California Wine For Dummies
Book image
Explore Book Buy On Amazon

After you tour a winery, you usually end up at the wine tasting room. Alternatively, the wine tasting room may be the place you spend all your time during your visit if you prefer not to tour the winery or if a tour isn’t available.

The wine tasting room, which can be very simple or very elaborate, is the winery’s reception area for visitors. You’ll see a bar where samples of the winery’s wines are available for tasting. The people behind the bar who pour the samples are usually knowledgeable about their wines. These people might also be knowledgeable about wine in general, depending on the individual. Tastes of non-alcoholic beverages, such as grape juice, are usually also available for children or nondrinkers.

Keep the following information in mind if you plan to visit a wine tasting room.

  • Tasting fees: Many years ago, you could taste wines in tasting rooms for no charge, but today the norm is to charge visitors a small fee for each taste, varying from a couple of dollars up to $10 for very special expensive wines. Sometimes wineries charge you for the glass that you use instead of charging for the wine, and you get to keep the glass. Sometimes you can apply the entire tasting fee toward the cost of a bottle that you purchase.

  • Choosing wines to taste: Depending on how many wines a winery has, certain wines might be available on certain days, or all the wines might be available for tasting all the time. Sometimes instead of tasting the wines one by one, you can taste a flight of wines, a group of several wines (generally three or four) that you sample side-by-side to understand the differences among them.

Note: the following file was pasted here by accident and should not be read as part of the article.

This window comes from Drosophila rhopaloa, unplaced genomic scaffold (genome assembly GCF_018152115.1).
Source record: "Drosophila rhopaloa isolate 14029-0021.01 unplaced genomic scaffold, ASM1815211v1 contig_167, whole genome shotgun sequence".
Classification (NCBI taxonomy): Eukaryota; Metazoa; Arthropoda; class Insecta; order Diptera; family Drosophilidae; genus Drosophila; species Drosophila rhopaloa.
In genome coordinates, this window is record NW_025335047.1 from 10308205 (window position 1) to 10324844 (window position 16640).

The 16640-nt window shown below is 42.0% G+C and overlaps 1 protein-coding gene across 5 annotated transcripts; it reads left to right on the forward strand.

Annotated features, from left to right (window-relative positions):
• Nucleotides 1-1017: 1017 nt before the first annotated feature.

Usually, the tasting room personnel expect you to request a particular wine or type of wine to taste. Their goal is to serve you something that you’ll like so you’ll decide to purchase that wine. Be prepared to discuss your likes and dislikes in wine so they can help you find a wine that excites you.

  • Special offers: Many wineries have certain wines that they sell only in their tasting room, not in wine shops or restaurants. These wines are usually small-production items, such as wines from unusual grape varieties or experimental blends. It’s a good idea to ask whether any such wines are available, because this is your only chance to taste them — and you sound like an insider for asking.

    While you’re at it, ask whether the winery has a wine club. Wine clubs are mailing lists of wine drinkers to whom the winery makes special offers from time to time (for instance, the winery might give them the opportunity to buy tasting-room-only wines or to attend special events). Usually membership is free, with no commitment on your part to buy wines.

  • The gift shop: Many wine tasting rooms also house a gift shop. The gift shops can be terrific. You'll likely find wine books, wine gadgets (corkscrews, no-drip pouring aids, coasters, and the like), glassware, aprons, t-shirts and other clothing, and baseball caps. These items can be great mementos of your visit, not to mention thoughtful gifts.

About This Article

This article is from the book:

About the book authors:

Ed McCarthy is a Certified Wine Educator, a regular contributor to Wine Enthusiast and The Wine Journal, and the coauthor of four previous For Dummies?? wine books.

Ed McCarthy is a wine writer, Certified Wine Educator, and wine consultant. McCarthy is considered a leading Champagne authority in the U.S. He is the Contributing Editor of Beverage Media. Mary Ewing-Mulligan is the first woman in America to become a Master of Wine, and is currently one of 50 MWs in the U.S. and 380 in the world.

This article can be found in the category: